But the significance of people like Bannon gaining further ground in mainstream political spaces should not be underestimated. Indeed, racism and fascism festers when institutional legitimacy for their ideas is given from the top.

Elite-backed fascism

This process is very clear in the UK. In recent weeks we have seen far-right racists and fascist groups bring tens of thousands of people out on the streets in support of the release of their leader, Tommy Robinson, from prison and in solidarity with the politics of Donald Trump.

The response to the demonstrations was very limited, with counter protests being seriously outnumbered both times. 

When in the last 30 years, have we seen fascists so confidently hold a demonstration of that scale in central London of all places, without serious and large-scale opposition? Never. This is frightening and we have to take building such opposition very seriously

- Hannah Dee, Defend the Right to Protest

Hannah Dee, a long-standing antifascist activist from Defend the Right to Protest, stated, "When in the last 30 years, have we seen fascists so confidently hold a demonstration of that scale in central London of all places, without serious and large-scale opposition? Never. This is frightening and we have to take building such opposition very seriously."

It is not possible to make sense of these mobilisations without acknowledging the sharp right turn in elite politics in the UK since the early 2000s and the political impact of the West's ongoing war on terror.

In this period, Muslims - and by extensions migrants and people of colour - have been targeted by the mainstream media, by politicians of all three main parties, as well as by a growing number of repressive laws. The continuous racism generated in such a process - often mobilised in order to detract attention from other economic, social, and political problems - becomes fertile ground for racist street organisations and fascist political parties to emerge.

This has not been limited to the UK either. Belgium, Holland, Germany, France, Italy, Greece, Austria, Hungary, Poland, to just name a few countries, have all seen the rapid rise of a new, confident and aggressive far-right, which Bannon will now try to unite.

Exposing the lies

While mainstream politicians continue to respond to these pressures by replicating their racist demands, a principled anti-racist and anti-fascist politics in our streets and communities is more crucial than ever.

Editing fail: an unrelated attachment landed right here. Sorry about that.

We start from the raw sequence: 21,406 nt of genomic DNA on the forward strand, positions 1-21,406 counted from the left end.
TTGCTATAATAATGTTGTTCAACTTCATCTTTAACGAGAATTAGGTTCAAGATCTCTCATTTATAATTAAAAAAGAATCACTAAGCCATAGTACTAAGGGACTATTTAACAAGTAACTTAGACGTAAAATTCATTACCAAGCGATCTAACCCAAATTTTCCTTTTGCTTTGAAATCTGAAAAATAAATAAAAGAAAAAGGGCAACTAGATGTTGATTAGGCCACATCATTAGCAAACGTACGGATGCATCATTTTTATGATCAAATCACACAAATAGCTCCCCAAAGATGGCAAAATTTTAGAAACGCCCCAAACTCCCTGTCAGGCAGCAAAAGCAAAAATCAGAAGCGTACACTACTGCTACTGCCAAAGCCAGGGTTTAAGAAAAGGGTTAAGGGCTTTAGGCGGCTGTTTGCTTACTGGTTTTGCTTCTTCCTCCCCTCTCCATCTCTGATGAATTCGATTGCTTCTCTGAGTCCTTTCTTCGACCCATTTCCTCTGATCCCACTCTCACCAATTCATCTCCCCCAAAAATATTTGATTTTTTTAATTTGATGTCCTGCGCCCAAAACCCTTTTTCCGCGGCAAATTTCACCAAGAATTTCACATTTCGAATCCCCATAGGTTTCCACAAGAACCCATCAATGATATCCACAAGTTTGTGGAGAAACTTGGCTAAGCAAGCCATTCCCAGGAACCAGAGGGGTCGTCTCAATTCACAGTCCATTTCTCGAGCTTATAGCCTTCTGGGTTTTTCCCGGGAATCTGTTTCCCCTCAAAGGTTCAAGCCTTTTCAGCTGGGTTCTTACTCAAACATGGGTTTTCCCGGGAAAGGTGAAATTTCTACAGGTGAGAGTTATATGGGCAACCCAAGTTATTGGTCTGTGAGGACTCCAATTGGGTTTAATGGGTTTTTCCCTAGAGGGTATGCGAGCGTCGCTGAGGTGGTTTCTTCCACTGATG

While Bannon focuses on unifying these parties at a European level, our task needs to be to defeat their politics - as well as the social basis that allows their policies to find an echo - on the ground.

We need to mobilise not just against the coming of Trump and his politics, but also against the racism, the violence, and the discrimination coming from our own government.

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Simultaneously, it is also time to urgently rebuild a vibrant, grassroots, and diverse anti-fascist movement that can bring together trade unionists, students and activists from across society, from different communities and political traditions, that can oppose the fascists when they march, and demonstrate that a vibrant and militant anti-racist culture continues to thrive across our society.

While the wealthy and powerful amongst the far-right pretend to be anti-establishment with their multi-million-dollar international projects, our task is to expose their lies and point to a progressive alternative on the ground in our communities, in the ballot box, and on the streets.

- Malia Bouattia is an activist, the former president of the National Union of Students, co-founder of the Students not Suspects/Educators not Informants Network and presenter/panellist on British Muslim TV's Women Like Us.

The views expressed in this article belong to the author and do not necessarily reflect the editorial policy of Middle East Eye.

Photo: Former US presidential advisor Steve Bannon (L) speaks to the press as he stands next to Front National (FN) president Marine Le Pen after giving a speech during the FN party annual congress, on 10 March 2018 at the Grand Palais in Lille, northern France (AFP)